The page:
Inspiration

Whether we're attending general staff meetings or getting together with classmates to work on a group project, no one ever wants to be the note taker. You can't pay as much attention to the meeting since you have to concentrate on taking notes, and when meetings get long, it's often difficult to maintain the attention required to take diligent notes.

We wanted a way to stay more focused on the meeting rather than the memo. What if we could utilize the growing smart speaker market in conjunction with NLP algorithms to create comprehensive notes with code?

What it does

Scribblr takes notes for you! Not only that, but it automatically sends an e-blast to meeting attendees at the end and adds discussed deadlines and upcoming meetings to your calendar.

Just tell Alexa to start the meeting. Carry out the meeting as normal and, when you're done, tell Alexa the meeting is over. She will immediately begin to create a summary of your meeting, making note of the most important discussion points:

  • Approaching deadlines and due dates
  • Newly scheduled meetings
  • The most important decisions that were made
  • A short paragraph summary of the overall meeting

Additionally, anything discussed during the meeting associated with a date will be summarized into a calendar event:

  • Date and time of the event
  • Title of the event/task
  • Important topics associated with the event/task

When the meeting is over, those who participated in the meeting will receive an email with the automated Alexa notes and all calendar events will be added to the official company calendar. Why take meeting notes when Alexa can do it for you?

How it works

The hack begins with an Alexa skill. We created a custom Alexa skill that allows the user to start and stop the meeting without skipping a beat. No more asking who is willing to take notes or hoping that the note-taker can keep up with the fast-pace -- just tell Alexa to start the meeting and carry on as normal.

The meeting is then assigned a unique access code that is transmitted to our server via an AWS Lambda Function which initiates the audio recording. Upon completion of a meeting, Alexa makes a request to the server to transcribe the text using the IBM Watson Speech to Text API.

But at the core of Scribblr are its Natural Language Processing (NLP) algorithms:

  • The final transcript is first preprocessed, involving tokenization, stemming, and automated punctuation. Automated punctuation is accomplished using supervised machine learning, entailing a recurrent neural network model trained on over 40 million words.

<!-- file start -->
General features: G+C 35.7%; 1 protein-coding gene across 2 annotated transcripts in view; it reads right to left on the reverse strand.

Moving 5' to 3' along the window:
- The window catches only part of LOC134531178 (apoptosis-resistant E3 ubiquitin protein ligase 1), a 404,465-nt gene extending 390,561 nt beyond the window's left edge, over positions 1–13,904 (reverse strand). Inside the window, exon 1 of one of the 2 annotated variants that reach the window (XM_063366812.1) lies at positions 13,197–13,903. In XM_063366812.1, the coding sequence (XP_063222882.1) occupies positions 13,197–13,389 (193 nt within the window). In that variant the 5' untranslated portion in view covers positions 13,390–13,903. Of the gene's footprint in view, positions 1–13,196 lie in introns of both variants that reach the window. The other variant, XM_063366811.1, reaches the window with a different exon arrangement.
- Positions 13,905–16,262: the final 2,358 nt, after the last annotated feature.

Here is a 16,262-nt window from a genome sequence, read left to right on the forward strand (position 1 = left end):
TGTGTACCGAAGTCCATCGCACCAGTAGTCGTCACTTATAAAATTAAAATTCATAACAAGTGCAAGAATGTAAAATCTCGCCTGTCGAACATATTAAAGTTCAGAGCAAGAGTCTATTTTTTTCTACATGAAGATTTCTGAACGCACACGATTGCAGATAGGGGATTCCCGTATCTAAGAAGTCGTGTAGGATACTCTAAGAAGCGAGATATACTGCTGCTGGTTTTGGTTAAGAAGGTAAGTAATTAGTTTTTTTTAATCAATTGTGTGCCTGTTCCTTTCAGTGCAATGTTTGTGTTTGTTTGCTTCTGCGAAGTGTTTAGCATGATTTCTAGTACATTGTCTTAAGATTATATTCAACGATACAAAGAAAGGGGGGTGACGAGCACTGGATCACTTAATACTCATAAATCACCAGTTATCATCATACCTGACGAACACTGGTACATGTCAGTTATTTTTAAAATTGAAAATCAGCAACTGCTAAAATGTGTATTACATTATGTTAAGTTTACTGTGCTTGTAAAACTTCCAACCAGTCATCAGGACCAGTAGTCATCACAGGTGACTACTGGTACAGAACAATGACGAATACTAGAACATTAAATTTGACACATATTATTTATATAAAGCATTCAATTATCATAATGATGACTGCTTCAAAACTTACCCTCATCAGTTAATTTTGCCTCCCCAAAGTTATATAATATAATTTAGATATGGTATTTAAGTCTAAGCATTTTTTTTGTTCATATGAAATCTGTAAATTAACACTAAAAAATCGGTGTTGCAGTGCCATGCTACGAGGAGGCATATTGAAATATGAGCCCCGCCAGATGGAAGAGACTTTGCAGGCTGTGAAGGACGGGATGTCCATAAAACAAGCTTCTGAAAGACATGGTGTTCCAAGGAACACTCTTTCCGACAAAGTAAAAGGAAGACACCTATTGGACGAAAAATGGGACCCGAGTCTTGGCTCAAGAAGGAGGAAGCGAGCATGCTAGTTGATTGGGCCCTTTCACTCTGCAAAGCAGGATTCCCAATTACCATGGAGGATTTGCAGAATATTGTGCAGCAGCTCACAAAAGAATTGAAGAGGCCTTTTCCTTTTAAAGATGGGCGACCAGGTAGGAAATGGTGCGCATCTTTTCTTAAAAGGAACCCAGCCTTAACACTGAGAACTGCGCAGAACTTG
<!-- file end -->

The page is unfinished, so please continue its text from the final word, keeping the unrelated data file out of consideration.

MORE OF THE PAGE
• The Transcript Analyzer then integrates with the IBM Watson Natural Language Understanding API to detect keywords, topics, and concepts in order to determine the overarching theme of a meeting. We analyze the connections between these three categories to determine the most important topics discussed during the meeting which is later added to the email summary.
  • We also isolate dates and times to be added to the calendar. When a date or time is isolated, the NLP algorithms search surrounding text to determine an appropriate title as well as key points. Even keywords such as "today", "tomorrow", and "noon" will be identified and appropriately extracted.
  • Action items are isolated by searching for keywords in the transcript and these action items are processed by performing POS tagging, facilitated by a trained machine-learning module, ultimately being appended to the final meeting summary of the most important points discussed.

Challenges we had

There were a lot of moving parts to this hack. Many of the programs we used had dependencies that were incompatible or didn't have the functionality we needed. We often struggled to attempt to work around these conflicting dependencies and had to completely change our approach to the problem. The hardest part was bringing everything together as a singular product -- making them "talk" to each other so to speak.

Since most of our code had to run on a server and we interfaced with a number of APIs, we had to manage multiple sets of credentials and deal with security measures through Google, Amazon, and IBM Watson, but what complicated this even more was that we were all developing on different machines, so what worked on one computer would fail on another and we had to work together to identify the tree of dependencies for each piece of the project.

Accomplishments we're proud of

It works! We worked down until the wire, troubleshooting compatibility issues all night and actually got all four very distinct components to work together seamlessly. This is something we would actually use in our daily lives, at club meetings, study groups, class project meetings, and staff meetings.

Things we learned

We learned a ton about NLP algorithms (as well as their limitations) and how to connect different pieces of a software system to a central server (which was arguably one of the hardest things we had to do, meaning we learned the most here). We also delved deeper into AWS Alexa: integrating Lambda functions, connecting to third-party applications, and publishing a skill.

What's next for Scribblr

We would like to add more functionality for commands during the meeting, such as updating emails, publishing to more than just a central calendar, pausing the meeting, and controlling remote devices directly using Alexa instead of having to go through a server to do so.

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